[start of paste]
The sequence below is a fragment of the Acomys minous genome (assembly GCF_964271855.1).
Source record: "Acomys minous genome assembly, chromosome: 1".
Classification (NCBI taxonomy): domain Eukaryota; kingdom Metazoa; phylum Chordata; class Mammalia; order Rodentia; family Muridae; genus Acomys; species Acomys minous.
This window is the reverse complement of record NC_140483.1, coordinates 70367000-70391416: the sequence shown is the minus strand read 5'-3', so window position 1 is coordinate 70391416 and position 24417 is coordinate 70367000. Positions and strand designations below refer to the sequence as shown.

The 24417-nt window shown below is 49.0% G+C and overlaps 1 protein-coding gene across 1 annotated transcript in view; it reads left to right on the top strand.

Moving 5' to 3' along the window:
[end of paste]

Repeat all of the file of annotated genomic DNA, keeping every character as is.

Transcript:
The sequence below is a fragment of the Acomys minous genome (assembly GCF_964271855.1).
Source record: "Acomys minous genome assembly, chromosome: 1".
Classification (NCBI taxonomy): domain Eukaryota; kingdom Metazoa; phylum Chordata; class Mammalia; order Rodentia; family Muridae; genus Acomys; species Acomys minous.
This window is the reverse complement of record NC_140483.1, coordinates 70367000-70391416: the sequence shown is the minus strand read 5'-3', so window position 1 is coordinate 70391416 and position 24417 is coordinate 70367000. Positions and strand designations below refer to the sequence as shown.

The 24417-nt window shown below is 49.0% G+C and overlaps 1 protein-coding gene across 1 annotated transcript in view; it reads left to right on the top strand.

Moving 5' to 3' along the window: